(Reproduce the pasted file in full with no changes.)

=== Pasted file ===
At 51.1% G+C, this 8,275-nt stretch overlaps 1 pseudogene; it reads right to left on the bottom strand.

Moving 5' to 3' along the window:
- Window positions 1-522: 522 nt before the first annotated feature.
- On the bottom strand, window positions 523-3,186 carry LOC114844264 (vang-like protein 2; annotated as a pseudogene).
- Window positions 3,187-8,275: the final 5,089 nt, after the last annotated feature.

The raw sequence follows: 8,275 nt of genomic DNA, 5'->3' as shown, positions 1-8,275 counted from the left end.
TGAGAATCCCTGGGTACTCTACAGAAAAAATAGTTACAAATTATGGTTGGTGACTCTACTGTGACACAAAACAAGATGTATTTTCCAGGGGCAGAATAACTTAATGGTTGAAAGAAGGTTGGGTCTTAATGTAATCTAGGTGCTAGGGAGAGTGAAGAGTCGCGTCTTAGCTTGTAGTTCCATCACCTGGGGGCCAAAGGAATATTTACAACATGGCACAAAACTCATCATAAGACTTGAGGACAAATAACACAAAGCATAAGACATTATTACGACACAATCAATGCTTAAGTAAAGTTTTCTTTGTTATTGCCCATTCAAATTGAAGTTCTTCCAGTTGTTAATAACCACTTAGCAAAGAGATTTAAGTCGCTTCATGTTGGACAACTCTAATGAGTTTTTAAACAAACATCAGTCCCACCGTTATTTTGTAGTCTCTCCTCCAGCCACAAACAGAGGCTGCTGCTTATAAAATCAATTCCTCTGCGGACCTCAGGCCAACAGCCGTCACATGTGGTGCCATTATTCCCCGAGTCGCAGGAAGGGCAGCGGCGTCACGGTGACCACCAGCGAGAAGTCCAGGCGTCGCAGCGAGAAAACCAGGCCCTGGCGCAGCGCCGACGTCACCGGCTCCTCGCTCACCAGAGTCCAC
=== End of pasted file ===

At 51.1% G+C, this 8,275-nt stretch overlaps 1 pseudogene; it reads right to left on the bottom strand.

Moving 5' to 3' along the window:
- Window positions 1-522: 522 nt before the first annotated feature.
- On the bottom strand, window positions 523-3,186 carry LOC114844264 (vang-like protein 2; annotated as a pseudogene).
- Window positions 3,187-8,275: the final 5,089 nt, after the last annotated feature.

The raw sequence follows: 8,275 nt of genomic DNA, 5'->3' as shown, positions 1-8,275 counted from the left end.
TGAGAATCCCTGGGTACTCTACAGAAAAAATAGTTACAAATTATGGTTGGTGACTCTACTGTGACACAAAACAAGATGTATTTTCCAGGGGCAGAATAACTTAATGGTTGAAAGAAGGTTGGGTCTTAATGTAATCTAGGTGCTAGGGAGAGTGAAGAGTCGCGTCTTAGCTTGTAGTTCCATCACCTGGGGGCCAAAGGAATATTTACAACATGGCACAAAACTCATCATAAGACTTGAGGACAAATAACACAAAGCATAAGACATTATTACGACACAATCAATGCTTAAGTAAAGTTTTCTTTGTTATTGCCCATTCAAATTGAAGTTCTTCCAGTTGTTAATAACCACTTAGCAAAGAGATTTAAGTCGCTTCATGTTGGACAACTCTAATGAGTTTTTAAACAAACATCAGTCCCACCGTTATTTTGTAGTCTCTCCTCCAGCCACAAACAGAGGCTGCTGCTTATAAAATCAATTCCTCTGCGGACCTCAGGCCAACAGCCGTCACATGTGGTGCCATTATTCCCCGAGTCGCAGGAAGGGCAGCGGCGTCACGGTGACCACCAGCGAGAAGTCCAGGCGTCGCAGCGAGAAAACCAGGCCCTGGCGCAGCGCCGACGTCACCGGCTCCTCGCTCACCAGAGTCCAC